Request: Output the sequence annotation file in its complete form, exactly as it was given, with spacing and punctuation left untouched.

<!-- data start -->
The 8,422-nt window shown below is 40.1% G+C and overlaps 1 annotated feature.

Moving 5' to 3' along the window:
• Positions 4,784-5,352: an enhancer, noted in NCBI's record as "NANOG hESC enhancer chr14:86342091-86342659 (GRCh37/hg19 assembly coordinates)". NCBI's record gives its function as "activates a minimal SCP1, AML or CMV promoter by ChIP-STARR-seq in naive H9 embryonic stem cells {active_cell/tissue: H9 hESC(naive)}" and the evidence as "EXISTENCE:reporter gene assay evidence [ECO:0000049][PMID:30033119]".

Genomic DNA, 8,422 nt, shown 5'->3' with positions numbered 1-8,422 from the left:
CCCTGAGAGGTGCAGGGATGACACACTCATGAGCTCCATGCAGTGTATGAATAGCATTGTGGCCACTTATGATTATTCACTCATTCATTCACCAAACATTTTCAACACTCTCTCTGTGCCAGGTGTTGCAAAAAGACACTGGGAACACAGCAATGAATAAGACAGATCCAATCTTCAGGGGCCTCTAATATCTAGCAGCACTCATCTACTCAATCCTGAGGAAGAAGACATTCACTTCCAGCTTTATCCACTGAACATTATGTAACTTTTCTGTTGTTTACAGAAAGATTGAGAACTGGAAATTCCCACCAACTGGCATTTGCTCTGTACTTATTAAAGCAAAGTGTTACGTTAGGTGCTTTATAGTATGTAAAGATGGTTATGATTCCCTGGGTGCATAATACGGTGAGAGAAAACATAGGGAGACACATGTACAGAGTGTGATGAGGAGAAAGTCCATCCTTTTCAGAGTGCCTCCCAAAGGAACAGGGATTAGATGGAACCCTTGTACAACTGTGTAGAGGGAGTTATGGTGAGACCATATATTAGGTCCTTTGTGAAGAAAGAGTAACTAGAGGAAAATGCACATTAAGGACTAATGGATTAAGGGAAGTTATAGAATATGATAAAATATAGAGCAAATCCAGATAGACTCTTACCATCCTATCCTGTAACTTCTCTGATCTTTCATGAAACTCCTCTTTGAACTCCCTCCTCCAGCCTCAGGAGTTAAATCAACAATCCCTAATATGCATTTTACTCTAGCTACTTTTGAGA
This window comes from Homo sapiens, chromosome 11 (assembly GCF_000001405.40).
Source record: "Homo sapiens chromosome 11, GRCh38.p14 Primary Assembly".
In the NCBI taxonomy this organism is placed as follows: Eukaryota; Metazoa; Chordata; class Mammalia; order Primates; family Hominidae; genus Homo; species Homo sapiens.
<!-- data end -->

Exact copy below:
The 8,422-nt window shown below is 40.1% G+C and overlaps 1 annotated feature.

Moving 5' to 3' along the window:
• Positions 4,784-5,352: an enhancer, noted in NCBI's record as "NANOG hESC enhancer chr14:86342091-86342659 (GRCh37/hg19 assembly coordinates)". NCBI's record gives its function as "activates a minimal SCP1, AML or CMV promoter by ChIP-STARR-seq in naive H9 embryonic stem cells {active_cell/tissue: H9 hESC(naive)}" and the evidence as "EXISTENCE:reporter gene assay evidence [ECO:0000049][PMID:30033119]".

Genomic DNA, 8,422 nt, shown 5'->3' with positions numbered 1-8,422 from the left:
CCCTGAGAGGTGCAGGGATGACACACTCATGAGCTCCATGCAGTGTATGAATAGCATTGTGGCCACTTATGATTATTCACTCATTCATTCACCAAACATTTTCAACACTCTCTCTGTGCCAGGTGTTGCAAAAAGACACTGGGAACACAGCAATGAATAAGACAGATCCAATCTTCAGGGGCCTCTAATATCTAGCAGCACTCATCTACTCAATCCTGAGGAAGAAGACATTCACTTCCAGCTTTATCCACTGAACATTATGTAACTTTTCTGTTGTTTACAGAAAGATTGAGAACTGGAAATTCCCACCAACTGGCATTTGCTCTGTACTTATTAAAGCAAAGTGTTACGTTAGGTGCTTTATAGTATGTAAAGATGGTTATGATTCCCTGGGTGCATAATACGGTGAGAGAAAACATAGGGAGACACATGTACAGAGTGTGATGAGGAGAAAGTCCATCCTTTTCAGAGTGCCTCCCAAAGGAACAGGGATTAGATGGAACCCTTGTACAACTGTGTAGAGGGAGTTATGGTGAGACCATATATTAGGTCCTTTGTGAAGAAAGAGTAACTAGAGGAAAATGCACATTAAGGACTAATGGATTAAGGGAAGTTATAGAATATGATAAAATATAGAGCAAATCCAGATAGACTCTTACCATCCTATCCTGTAACTTCTCTGATCTTTCATGAAACTCCTCTTTGAACTCCCTCCTCCAGCCTCAGGAGTTAAATCAACAATCCCTAATATGCATTTTACTCTAGCTACTTTTGAGA
This window comes from Homo sapiens, chromosome 11 (assembly GCF_000001405.40).
Source record: "Homo sapiens chromosome 11, GRCh38.p14 Primary Assembly".
In the NCBI taxonomy this organism is placed as follows: Eukaryota; Metazoa; Chordata; class Mammalia; order Primates; family Hominidae; genus Homo; species Homo sapiens.